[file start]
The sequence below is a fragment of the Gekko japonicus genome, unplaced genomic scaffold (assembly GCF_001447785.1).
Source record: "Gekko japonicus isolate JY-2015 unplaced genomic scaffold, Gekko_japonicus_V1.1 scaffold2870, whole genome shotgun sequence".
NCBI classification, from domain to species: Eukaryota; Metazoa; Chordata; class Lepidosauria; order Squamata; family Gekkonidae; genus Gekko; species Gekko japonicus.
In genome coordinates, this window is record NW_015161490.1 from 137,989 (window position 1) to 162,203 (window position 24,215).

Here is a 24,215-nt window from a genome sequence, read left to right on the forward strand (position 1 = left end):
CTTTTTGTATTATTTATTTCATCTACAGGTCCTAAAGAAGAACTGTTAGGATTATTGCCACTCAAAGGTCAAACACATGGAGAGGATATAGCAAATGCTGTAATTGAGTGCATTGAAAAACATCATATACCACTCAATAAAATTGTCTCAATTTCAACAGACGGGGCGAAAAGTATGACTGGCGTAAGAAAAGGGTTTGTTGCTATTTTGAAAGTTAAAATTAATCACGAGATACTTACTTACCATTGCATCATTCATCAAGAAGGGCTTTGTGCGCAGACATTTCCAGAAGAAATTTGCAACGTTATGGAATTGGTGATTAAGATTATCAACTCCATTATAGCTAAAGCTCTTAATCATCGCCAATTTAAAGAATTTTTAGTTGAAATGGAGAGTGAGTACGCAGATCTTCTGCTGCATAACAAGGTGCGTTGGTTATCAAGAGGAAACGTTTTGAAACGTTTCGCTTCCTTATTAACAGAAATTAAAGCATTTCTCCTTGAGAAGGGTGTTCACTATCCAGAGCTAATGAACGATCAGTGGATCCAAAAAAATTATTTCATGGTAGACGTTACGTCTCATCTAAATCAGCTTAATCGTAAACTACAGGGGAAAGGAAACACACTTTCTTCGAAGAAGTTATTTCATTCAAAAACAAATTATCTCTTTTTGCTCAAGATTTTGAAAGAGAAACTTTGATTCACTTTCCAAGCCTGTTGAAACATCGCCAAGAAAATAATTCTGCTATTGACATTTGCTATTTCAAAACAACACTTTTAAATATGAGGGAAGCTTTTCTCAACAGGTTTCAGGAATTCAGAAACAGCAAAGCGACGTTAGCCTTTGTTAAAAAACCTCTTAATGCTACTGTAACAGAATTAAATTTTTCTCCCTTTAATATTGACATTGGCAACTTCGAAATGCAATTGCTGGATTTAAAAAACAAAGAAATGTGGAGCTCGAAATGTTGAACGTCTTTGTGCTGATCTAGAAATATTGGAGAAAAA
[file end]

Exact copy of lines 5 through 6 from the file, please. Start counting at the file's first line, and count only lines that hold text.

Here is a 24,215-nt window from a genome sequence, read left to right on the forward strand (position 1 = left end):
CTTTTTGTATTATTTATTTCATCTACAGGTCCTAAAGAAGAACTGTTAGGATTATTGCCACTCAAAGGTCAAACACATGGAGAGGATATAGCAAATGCTGTAATTGAGTGCATTGAAAAACATCATATACCACTCAATAAAATTGTCTCAATTTCAACAGACGGGGCGAAAAGTATGACTGGCGTAAGAAAAGGGTTTGTTGCTATTTTGAAAGTTAAAATTAATCACGAGATACTTACTTACCATTGCATCATTCATCAAGAAGGGCTTTGTGCGCAGACATTTCCAGAAGAAATTTGCAACGTTATGGAATTGGTGATTAAGATTATCAACTCCATTATAGCTAAAGCTCTTAATCATCGCCAATTTAAAGAATTTTTAGTTGAAATGGAGAGTGAGTACGCAGATCTTCTGCTGCATAACAAGGTGCGTTGGTTATCAAGAGGAAACGTTTTGAAACGTTTCGCTTCCTTATTAACAGAAATTAAAGCATTTCTCCTTGAGAAGGGTGTTCACTATCCAGAGCTAATGAACGATCAGTGGATCCAAAAAAATTATTTCATGGTAGACGTTACGTCTCATCTAAATCAGCTTAATCGTAAACTACAGGGGAAAGGAAACACACTTTCTTCGAAGAAGTTATTTCATTCAAAAACAAATTATCTCTTTTTGCTCAAGATTTTGAAAGAGAAACTTTGATTCACTTTCCAAGCCTGTTGAAACATCGCCAAGAAAATAATTCTGCTATTGACATTTGCTATTTCAAAACAACACTTTTAAATATGAGGGAAGCTTTTCTCAACAGGTTTCAGGAATTCAGAAACAGCAAAGCGACGTTAGCCTTTGTTAAAAAACCTCTTAATGCTACTGTAACAGAATTAAATTTTTCTCCCTTTAATATTGACATTGGCAACTTCGAAATGCAATTGCTGGATTTAAAAAACAAAGAAATGTGGAGCTCGAAATGTTGAACGTCTTTGTGCTGATCTAGAAATATTGGAGAAAAA